Fall weather brings pumpkin-flavored coffees and treats. But does it also bring cockroaches?
When the weather starts to cool down, many animals either hibernate or migrate to warmer climates. But not cockroaches. After all, when your lifespan is anywhere from six months to a year and a half, you don’t have much time for restorative sleeps or road trips.
So what happens to cockroaches when the temperatures drop? Can cold weather kill cockroaches? Read on to learn how seasonal temperature variations can affect the behaviors of two of the most commonly found cockroaches in the United States.
The American cockroach can be found across the U.S., and can be one of the largest cockroaches you’ll find in your home. These roaches prefer to live outdoors in woodpiles, dead logs and trees; places like that are ideal cockroach habitats for this insect.
American cockroaches can tolerate cold weather. In fact, some can withstand below-freezing temperatures for a period of time. But they’d rather stay warm in the fall and winter months, meaning they’re happy to invite themselves into your home. They really enjoy indoor environments that are kept at about 70 degrees, which is likely very close to the temperature you set your thermostat to during the fall and winter.
Having cockroaches in your house is bad enough, but knowing that females can produce egg sacks holding up to 16 eggs every six days might make you cringe. Not to mention the fact that American cockroaches have been known to settle with family, meaning you may have multiple generations of these bugs in your house at any given time.
Additionally, while not every cockroach contains pathogens, some do. That means everything pathogen-carrying roaches come into contact with is subject to being tainted with bacteria. And they’ll make their ways around many different areas, from sink drains to kitchen counters.
German cockroaches aren’t really from Germany. In fact, some researchers think they may be from Asia. Regardless of where they originated, you don’t want these cockroaches in your house. However, this is exactly where they’d prefer to be when the temperature drops.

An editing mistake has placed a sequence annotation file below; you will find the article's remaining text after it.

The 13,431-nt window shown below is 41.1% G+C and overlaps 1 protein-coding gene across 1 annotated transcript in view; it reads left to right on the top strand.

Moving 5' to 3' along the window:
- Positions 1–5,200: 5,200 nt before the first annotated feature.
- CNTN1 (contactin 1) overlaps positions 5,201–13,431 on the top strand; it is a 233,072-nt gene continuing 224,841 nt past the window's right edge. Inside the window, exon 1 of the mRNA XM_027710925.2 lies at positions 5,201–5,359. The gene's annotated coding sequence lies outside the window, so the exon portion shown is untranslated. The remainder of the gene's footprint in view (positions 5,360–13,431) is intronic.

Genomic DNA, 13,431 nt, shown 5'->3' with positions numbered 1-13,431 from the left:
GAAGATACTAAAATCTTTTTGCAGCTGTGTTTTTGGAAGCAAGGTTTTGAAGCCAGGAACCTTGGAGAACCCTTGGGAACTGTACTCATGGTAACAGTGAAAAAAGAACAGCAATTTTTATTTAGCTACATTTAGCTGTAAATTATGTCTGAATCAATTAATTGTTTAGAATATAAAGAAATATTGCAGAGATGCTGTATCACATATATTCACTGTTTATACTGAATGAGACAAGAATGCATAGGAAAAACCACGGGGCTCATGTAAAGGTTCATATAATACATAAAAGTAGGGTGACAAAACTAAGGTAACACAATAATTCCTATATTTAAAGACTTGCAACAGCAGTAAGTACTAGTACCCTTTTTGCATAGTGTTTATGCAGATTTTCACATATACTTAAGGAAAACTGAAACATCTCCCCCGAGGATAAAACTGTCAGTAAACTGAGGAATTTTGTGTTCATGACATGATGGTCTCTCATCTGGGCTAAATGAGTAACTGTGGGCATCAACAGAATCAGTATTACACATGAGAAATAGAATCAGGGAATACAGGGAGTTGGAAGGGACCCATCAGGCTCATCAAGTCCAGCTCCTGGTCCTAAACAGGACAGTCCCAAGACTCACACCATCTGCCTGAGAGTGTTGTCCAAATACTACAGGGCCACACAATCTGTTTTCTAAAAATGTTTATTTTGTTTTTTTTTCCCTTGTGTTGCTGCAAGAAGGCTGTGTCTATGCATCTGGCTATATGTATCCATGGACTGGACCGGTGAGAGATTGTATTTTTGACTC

Ideal German cockroach habitats maintain a temperature of about 90 degrees Fahrenheit. Even on the iciest day of winter, it’s unlikely that the inside of your home is heated to those high temps. But that doesn’t matter to the German cockroach, as it prefers to live inside regardless of outdoor temperatures. In fact, it’s possible to find these cockroaches in your house any time of year.
As with their American counterparts, German cockroaches are prolific breeders with egg sacks that hold up to 40 eggs. Additionally, younger roaches can reach adulthood in as few as 42 days. That means in just over a month, all the surviving cockroaches from a brood are capable of reproducing and creating new broods. And that scenario is based on the assumption that there was only one of these cockroaches in your house to begin with. Due to the German cockroach’s preference for cracks and crannies, it’s highly likely that there are more German cockroaches in your house than you realize.
How to Kill Cockroaches
One reason you may find cockroaches in your house in fall or winter is because of the temperature. But there’s another reason why they might choose to weather cooler climates in your home. They like having easy access to food and water sources.
When you start thinking about how to kill cockroaches, the first thing you want to do is figure out ways in which you can make your home less appealing to these insects. Here are several steps you can take to keep cockroaches from moving into your house:
- Clean up any cockroach food sources by wiping up spills and crumbs, and never leave food or beverages out and uncovered in your home.
- Sweep or vacuum regularly, as some roaches feed on their own excrement. (Gross, right?)
- Empty vacuum bags away from the house in case they contain cockroach egg sacks.
- Eliminate possible water sources by wiping down tubs, shower walls and sinks and by repairing leaky fixtures. You may also want to invest in toothbrush covers.
- Seal cracks and other possible cockroach entry points.
- Keep your yard as clean as possible and store leaf and wood piles far from the house.
These steps will help in terms of prevention, but they only go so far. This is especially true of German cockroaches, which are also resistant to certain types of insecticides. If you already have cockroaches in your house, it’s probably best to let a professional pest control service deal with them. Our trained technicians can work with you to customize a pest control plan that fits your needs.